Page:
The concept proposed by Orchard Development Corp. would create the county’s first cultural arts center — a $130 million facility that integrates art organizations under one roof, caters affordable housing to artists and creates a year-round laboratory for artists and art lovers alike.

Aerial Site Plan, Crescent Neighborhood (Design Collective), showing full build-out.  The proposed Cultural Arts Center, where Toby’s Dinner Theater is currently located, is highlighted in red, facing a new North-South road, Symphony Woods Road.

“This is something that has been a long time coming and will be sort of a crown jewel for downtown Columbia,” said Scott Armiger, president of Orchard Development Corp. “It’s a gateway spot into Columbia or will be when the Crescent [neighborhood] gets developed.”

As proposed, the center would relocate Toby’s Dinner Theatre, the Howard County Arts Council, the Columbia Festival of the Arts and the Columbia Center for Theatrical Arts. The center, proposed in the Crescent neighborhood, would include a parking garage, a visual arts center, a performing arts space, black box theaters, studios and a cafe.

The proposed Cultural Arts Center, view from Symphony Woods looking East (Design Collective).

The proposal fills a gaping void in the arts community, said Toby Orenstein, owner of Toby’s Dinner Theatre and founder of the Columbia Center for Theatrical Arts. “I have three buckets full of plans for centers or for buildings that I was going to use. They’re all in my house,” Orenstein said. “This is the furthest we’ve gotten with this dream. And these are hopes and dreams that have been around for ever and ever and ever.”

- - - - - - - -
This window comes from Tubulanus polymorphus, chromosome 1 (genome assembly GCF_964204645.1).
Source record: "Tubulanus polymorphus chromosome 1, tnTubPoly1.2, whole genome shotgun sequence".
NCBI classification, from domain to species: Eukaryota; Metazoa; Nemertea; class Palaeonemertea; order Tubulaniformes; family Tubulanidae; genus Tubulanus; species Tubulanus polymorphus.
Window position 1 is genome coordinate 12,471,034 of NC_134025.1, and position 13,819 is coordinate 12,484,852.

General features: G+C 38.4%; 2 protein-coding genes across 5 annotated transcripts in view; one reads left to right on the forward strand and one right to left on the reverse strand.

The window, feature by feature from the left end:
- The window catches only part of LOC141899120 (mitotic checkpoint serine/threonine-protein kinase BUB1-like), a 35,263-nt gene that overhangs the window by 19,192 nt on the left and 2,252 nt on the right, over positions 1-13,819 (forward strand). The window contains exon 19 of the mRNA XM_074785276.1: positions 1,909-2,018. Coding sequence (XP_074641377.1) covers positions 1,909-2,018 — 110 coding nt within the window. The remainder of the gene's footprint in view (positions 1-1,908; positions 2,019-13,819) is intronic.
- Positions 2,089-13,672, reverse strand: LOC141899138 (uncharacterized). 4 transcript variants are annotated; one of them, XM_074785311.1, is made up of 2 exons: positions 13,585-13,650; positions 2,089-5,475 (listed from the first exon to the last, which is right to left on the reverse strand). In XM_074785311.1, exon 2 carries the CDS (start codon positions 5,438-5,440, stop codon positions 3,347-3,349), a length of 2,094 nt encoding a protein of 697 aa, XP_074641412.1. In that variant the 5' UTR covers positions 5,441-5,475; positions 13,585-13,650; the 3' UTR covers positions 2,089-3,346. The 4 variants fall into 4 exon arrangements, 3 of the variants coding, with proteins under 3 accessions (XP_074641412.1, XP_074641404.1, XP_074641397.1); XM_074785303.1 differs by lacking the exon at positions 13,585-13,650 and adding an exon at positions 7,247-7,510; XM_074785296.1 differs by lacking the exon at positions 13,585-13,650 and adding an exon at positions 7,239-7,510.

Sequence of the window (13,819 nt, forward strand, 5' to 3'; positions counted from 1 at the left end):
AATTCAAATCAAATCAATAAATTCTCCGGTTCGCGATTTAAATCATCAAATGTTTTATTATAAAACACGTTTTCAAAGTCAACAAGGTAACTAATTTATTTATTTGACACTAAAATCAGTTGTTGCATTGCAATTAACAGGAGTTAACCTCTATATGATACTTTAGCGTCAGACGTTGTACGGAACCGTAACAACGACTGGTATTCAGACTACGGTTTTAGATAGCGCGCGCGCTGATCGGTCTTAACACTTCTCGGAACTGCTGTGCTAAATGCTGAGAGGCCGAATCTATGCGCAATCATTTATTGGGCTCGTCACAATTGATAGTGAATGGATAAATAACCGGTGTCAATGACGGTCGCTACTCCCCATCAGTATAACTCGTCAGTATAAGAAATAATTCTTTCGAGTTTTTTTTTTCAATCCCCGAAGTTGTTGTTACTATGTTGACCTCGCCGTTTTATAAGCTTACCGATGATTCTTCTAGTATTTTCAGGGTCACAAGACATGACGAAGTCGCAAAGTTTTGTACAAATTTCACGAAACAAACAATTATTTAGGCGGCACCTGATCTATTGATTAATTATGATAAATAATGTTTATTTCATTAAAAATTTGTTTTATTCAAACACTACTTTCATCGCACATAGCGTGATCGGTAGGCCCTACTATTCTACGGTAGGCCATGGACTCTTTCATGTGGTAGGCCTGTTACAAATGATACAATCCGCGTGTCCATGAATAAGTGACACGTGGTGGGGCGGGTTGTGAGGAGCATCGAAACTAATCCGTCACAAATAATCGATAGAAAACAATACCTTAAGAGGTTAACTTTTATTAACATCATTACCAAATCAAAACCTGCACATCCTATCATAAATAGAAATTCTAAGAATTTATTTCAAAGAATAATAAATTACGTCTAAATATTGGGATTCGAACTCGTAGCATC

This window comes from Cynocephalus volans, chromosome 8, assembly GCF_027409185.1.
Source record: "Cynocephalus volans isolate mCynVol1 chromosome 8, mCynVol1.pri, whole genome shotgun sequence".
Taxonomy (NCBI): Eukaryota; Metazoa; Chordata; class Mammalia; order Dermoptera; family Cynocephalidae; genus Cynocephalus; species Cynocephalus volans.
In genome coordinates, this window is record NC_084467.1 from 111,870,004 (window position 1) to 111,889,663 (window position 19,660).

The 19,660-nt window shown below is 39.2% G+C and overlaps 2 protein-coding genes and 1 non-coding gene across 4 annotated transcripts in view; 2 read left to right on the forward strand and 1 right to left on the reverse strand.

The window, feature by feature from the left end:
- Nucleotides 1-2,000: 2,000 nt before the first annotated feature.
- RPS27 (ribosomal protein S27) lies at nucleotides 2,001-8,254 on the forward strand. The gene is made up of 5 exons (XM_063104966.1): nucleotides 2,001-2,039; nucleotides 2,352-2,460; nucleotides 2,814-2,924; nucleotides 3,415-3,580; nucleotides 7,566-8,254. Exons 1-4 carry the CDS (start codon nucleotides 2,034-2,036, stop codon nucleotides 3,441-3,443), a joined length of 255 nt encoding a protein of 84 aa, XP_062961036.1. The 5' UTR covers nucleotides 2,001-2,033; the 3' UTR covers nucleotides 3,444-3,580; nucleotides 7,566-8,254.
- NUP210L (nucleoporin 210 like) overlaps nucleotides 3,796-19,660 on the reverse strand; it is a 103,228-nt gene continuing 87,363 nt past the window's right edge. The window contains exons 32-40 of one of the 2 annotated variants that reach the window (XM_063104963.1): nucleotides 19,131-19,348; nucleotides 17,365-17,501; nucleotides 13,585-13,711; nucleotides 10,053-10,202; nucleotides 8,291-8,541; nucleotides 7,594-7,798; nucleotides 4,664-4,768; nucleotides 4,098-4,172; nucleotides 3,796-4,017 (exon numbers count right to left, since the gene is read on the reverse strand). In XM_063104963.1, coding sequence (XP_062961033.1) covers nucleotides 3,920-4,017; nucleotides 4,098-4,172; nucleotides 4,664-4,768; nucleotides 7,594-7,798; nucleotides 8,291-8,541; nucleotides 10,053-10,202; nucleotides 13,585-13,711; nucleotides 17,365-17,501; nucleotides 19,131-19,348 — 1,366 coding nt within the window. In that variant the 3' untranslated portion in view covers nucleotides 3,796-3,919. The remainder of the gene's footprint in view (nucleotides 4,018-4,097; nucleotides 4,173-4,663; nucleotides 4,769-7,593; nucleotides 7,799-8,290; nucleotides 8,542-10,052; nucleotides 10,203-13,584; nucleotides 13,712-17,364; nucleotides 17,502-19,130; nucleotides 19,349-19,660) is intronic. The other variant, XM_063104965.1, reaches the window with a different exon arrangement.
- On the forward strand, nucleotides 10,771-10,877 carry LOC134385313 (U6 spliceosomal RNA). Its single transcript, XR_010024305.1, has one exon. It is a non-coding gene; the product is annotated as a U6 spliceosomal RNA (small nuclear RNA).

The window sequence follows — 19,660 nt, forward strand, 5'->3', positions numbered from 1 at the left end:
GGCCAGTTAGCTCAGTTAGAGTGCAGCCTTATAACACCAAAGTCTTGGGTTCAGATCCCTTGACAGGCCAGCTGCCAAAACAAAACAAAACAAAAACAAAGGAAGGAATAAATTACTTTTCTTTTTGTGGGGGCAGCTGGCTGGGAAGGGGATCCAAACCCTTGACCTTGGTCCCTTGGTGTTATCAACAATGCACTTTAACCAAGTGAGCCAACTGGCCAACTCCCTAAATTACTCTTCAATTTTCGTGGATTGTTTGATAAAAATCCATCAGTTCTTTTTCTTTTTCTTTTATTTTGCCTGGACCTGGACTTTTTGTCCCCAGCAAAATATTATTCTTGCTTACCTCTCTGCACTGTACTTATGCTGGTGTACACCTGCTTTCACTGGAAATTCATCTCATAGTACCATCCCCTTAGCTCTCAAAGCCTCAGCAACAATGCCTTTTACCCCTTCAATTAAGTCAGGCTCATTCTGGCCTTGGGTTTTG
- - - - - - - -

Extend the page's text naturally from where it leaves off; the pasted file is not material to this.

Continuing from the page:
Orenstein has run Toby’s for 35 years. Under the proposal, the theater will join other organizations as a tenant in the center.

Site plan for proposed Cultural Arts Center (Design Collective).

Artist flats geared for artists who may be part of the center are included in the proposal.

The plans for housing, part of a proposed binding agreement with Columbia’s master developer, Howard Hughes Corp., create 209 [192 in the approved plan] one- and two-bedroom apartments atop the cultural arts center, around 100 of which would be affordable by targeting people who earn about half of the county’s median income of $110,133.

“The plan is to make Columbia a vibrant arts district. The arts are a symbol of that urban lifestyle,” West [Coleen West, Executive Director, Howard County Arts Council] said.

http://www.baltimoresun.com/news/maryland/howard/columbia/ph-ho-cf-downtown-arts-center-0728-20160726-story.html

Comments?

Your comments are welcome at https://www.facebook.com/Hocomdcc/

There’s another artist in the Schwarz family

CJ Schwarz is my wife. She’s also a mother, a neighbor, a social worker, an acupuncturist, a friend. One of her talents is painting which she took up about three years ago. Her paintings are mostly of subjects CJ and I encountered together (or at least I lived with the painting for the time it took to create).  She was inspired by my mother, a professional painter, during the 8 years they knew each other. Mom always took great glee in showing CJ her latest project and sharpening her ability to see.